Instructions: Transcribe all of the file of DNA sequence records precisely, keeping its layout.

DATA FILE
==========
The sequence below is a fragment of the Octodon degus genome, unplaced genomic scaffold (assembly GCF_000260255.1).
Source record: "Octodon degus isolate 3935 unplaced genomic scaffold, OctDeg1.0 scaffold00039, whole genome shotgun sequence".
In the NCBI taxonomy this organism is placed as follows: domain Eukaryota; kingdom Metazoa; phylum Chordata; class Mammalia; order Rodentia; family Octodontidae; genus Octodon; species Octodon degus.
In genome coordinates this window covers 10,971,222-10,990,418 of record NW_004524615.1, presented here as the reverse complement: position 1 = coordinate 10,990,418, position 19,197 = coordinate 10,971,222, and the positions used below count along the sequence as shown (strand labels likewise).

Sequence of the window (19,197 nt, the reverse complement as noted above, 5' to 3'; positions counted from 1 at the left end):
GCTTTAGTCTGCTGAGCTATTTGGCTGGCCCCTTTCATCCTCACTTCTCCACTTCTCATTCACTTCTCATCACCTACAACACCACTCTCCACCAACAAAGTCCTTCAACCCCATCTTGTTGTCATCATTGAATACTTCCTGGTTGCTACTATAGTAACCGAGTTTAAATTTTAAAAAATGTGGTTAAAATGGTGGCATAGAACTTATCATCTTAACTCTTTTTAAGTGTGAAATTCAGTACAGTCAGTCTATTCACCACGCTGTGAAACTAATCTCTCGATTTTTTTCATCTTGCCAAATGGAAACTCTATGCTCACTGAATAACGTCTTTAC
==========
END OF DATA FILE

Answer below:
The sequence below is a fragment of the Octodon degus genome, unplaced genomic scaffold (assembly GCF_000260255.1).
Source record: "Octodon degus isolate 3935 unplaced genomic scaffold, OctDeg1.0 scaffold00039, whole genome shotgun sequence".
In the NCBI taxonomy this organism is placed as follows: domain Eukaryota; kingdom Metazoa; phylum Chordata; class Mammalia; order Rodentia; family Octodontidae; genus Octodon; species Octodon degus.
In genome coordinates this window covers 10,971,222-10,990,418 of record NW_004524615.1, presented here as the reverse complement: position 1 = coordinate 10,990,418, position 19,197 = coordinate 10,971,222, and the positions used below count along the sequence as shown (strand labels likewise).

Sequence of the window (19,197 nt, the reverse complement as noted above, 5' to 3'; positions counted from 1 at the left end):
GCTTTAGTCTGCTGAGCTATTTGGCTGGCCCCTTTCATCCTCACTTCTCCACTTCTCATTCACTTCTCATCACCTACAACACCACTCTCCACCAACAAAGTCCTTCAACCCCATCTTGTTGTCATCATTGAATACTTCCTGGTTGCTACTATAGTAACCGAGTTTAAATTTTAAAAAATGTGGTTAAAATGGTGGCATAGAACTTATCATCTTAACTCTTTTTAAGTGTGAAATTCAGTACAGTCAGTCTATTCACCACGCTGTGAAACTAATCTCTCGATTTTTTTCATCTTGCCAAATGGAAACTCTATGCTCACTGAATAACGTCTTTAC